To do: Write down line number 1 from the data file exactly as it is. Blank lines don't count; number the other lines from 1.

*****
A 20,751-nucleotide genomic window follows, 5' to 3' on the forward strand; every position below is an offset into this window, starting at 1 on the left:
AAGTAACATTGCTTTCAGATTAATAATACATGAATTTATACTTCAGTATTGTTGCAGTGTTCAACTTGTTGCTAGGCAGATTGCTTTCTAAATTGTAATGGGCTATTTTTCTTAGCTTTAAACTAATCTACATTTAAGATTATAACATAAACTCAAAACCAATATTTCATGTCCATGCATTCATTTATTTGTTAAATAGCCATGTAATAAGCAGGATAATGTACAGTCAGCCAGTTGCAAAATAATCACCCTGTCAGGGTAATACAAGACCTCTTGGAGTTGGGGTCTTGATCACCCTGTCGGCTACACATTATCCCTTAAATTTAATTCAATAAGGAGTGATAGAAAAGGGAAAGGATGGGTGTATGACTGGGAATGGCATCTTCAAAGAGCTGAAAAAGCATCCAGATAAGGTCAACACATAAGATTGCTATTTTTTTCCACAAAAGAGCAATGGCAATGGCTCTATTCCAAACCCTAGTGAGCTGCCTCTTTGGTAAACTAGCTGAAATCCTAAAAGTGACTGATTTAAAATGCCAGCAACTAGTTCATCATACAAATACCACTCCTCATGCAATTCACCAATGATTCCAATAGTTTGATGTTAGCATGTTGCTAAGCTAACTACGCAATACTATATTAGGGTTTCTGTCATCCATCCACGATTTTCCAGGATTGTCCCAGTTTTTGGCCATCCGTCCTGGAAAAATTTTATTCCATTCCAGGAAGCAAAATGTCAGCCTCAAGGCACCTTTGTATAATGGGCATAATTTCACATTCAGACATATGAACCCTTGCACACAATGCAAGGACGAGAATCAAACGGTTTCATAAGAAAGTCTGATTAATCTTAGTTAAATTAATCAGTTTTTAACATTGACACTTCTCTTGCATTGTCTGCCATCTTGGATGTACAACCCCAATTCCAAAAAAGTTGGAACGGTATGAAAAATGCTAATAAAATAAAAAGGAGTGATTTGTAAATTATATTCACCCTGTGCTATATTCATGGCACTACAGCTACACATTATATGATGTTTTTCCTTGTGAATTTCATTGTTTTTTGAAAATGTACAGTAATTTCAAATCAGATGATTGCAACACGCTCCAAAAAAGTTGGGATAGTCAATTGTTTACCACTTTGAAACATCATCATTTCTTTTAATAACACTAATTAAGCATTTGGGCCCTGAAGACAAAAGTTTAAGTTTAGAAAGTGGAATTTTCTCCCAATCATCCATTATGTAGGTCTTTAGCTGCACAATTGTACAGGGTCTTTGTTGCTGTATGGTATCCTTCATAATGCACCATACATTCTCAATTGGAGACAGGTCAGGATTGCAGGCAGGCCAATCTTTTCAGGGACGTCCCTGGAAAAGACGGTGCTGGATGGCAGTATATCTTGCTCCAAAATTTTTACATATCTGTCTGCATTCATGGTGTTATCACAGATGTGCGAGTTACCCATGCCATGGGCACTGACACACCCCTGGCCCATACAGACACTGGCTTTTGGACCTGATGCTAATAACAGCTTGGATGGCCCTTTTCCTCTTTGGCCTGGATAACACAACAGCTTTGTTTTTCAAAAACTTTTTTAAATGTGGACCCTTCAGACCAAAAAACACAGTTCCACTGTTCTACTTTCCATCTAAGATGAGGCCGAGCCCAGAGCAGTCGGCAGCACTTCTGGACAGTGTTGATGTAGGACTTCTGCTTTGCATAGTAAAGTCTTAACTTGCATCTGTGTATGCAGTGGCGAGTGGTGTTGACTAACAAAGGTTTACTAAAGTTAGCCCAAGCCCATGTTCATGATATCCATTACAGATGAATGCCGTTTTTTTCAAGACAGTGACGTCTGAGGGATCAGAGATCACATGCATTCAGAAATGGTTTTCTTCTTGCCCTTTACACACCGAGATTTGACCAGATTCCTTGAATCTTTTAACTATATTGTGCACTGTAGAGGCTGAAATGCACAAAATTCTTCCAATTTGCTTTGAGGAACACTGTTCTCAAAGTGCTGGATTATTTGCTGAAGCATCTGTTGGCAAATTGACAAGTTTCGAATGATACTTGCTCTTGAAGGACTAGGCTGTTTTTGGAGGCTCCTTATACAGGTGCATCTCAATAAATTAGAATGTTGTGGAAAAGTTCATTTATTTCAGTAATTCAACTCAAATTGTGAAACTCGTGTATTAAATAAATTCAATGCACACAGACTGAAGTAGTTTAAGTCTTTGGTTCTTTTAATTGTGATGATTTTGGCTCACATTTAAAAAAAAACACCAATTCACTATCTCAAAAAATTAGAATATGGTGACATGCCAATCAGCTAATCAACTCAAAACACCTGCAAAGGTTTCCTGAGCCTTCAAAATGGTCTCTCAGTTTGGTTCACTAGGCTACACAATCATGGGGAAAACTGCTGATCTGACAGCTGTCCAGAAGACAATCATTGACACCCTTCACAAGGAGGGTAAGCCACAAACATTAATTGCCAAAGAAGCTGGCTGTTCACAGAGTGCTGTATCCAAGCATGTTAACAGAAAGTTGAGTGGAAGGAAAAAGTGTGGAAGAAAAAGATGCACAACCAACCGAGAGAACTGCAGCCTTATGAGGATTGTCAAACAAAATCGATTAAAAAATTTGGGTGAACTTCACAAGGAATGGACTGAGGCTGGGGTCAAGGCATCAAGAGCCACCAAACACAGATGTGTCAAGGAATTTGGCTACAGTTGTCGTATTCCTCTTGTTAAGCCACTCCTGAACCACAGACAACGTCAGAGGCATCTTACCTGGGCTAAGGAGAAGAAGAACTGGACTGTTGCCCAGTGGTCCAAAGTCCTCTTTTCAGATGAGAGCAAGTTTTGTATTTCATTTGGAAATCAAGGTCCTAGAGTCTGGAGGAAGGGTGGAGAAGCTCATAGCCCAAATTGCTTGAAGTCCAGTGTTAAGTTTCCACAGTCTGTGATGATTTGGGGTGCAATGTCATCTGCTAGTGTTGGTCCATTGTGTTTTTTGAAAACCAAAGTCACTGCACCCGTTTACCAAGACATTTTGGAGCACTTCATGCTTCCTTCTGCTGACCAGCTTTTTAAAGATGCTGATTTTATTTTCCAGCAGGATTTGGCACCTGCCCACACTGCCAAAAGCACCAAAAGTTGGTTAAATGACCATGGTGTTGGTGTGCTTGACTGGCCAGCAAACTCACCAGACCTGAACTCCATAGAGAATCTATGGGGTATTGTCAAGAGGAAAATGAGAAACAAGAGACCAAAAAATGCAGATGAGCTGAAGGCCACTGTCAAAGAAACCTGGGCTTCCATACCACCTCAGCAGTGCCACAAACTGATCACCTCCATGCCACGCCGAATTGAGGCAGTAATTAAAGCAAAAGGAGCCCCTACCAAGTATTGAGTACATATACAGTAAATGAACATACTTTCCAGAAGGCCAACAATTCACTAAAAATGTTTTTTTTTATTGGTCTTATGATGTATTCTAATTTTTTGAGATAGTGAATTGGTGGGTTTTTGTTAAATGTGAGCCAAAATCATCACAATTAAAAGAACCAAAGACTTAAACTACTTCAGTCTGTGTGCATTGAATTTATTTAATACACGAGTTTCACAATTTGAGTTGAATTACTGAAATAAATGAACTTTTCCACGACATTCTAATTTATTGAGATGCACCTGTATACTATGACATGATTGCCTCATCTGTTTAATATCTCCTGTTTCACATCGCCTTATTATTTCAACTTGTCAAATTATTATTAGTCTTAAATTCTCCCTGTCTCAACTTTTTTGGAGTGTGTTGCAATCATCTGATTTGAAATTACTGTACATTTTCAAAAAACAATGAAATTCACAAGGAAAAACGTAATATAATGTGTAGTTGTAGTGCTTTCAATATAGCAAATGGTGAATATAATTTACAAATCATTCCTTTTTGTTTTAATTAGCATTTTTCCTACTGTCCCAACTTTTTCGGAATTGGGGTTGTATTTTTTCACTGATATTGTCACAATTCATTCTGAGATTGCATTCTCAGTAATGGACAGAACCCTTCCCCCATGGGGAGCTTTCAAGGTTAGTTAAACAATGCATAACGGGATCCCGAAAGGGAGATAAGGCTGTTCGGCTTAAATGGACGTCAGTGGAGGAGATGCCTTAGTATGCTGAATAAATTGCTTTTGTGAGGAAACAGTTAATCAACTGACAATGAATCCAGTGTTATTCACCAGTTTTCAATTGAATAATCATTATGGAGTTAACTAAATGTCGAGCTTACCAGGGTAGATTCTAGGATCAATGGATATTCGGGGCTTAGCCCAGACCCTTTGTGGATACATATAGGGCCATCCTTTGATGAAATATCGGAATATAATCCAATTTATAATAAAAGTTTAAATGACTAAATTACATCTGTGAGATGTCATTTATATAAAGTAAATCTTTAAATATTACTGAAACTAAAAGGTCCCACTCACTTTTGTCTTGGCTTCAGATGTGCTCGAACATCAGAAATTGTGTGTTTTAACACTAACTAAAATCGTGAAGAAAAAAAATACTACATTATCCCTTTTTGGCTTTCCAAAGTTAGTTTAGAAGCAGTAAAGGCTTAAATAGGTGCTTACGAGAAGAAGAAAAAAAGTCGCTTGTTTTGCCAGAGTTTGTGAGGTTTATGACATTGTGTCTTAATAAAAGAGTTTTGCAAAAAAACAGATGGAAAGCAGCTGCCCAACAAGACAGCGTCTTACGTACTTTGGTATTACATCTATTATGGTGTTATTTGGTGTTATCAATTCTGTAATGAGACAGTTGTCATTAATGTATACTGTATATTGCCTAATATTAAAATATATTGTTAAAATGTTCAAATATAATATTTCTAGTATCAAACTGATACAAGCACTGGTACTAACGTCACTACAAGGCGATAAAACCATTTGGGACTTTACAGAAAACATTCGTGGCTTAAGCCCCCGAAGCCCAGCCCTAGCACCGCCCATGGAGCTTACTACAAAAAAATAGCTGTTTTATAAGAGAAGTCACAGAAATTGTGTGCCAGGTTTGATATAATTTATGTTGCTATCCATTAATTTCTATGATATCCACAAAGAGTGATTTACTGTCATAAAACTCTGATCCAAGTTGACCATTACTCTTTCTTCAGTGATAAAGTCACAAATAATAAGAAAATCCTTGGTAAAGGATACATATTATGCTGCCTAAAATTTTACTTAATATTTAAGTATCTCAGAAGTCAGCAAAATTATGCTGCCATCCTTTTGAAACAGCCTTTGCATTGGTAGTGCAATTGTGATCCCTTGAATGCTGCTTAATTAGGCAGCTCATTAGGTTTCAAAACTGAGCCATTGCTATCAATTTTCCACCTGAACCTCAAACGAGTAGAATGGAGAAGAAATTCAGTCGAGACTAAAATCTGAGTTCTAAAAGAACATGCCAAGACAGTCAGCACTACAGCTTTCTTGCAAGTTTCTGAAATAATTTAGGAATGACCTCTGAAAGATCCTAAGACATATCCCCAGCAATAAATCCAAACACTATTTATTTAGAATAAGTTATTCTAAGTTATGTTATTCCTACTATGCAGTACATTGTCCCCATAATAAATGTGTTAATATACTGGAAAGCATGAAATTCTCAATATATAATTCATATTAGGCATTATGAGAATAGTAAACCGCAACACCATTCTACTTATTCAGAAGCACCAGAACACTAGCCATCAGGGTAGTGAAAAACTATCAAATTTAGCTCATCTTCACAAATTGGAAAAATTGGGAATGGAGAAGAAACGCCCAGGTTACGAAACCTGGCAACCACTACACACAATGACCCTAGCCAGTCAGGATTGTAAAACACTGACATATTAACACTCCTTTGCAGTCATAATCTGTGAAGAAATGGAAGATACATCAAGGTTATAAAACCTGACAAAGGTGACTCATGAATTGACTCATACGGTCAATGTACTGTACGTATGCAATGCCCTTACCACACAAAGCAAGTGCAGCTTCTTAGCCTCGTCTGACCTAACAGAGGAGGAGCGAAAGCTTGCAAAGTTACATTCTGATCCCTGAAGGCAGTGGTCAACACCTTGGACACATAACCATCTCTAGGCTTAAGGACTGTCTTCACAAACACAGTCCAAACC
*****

A 20,751-nucleotide genomic window follows, 5' to 3' on the forward strand; every position below is an offset into this window, starting at 1 on the left: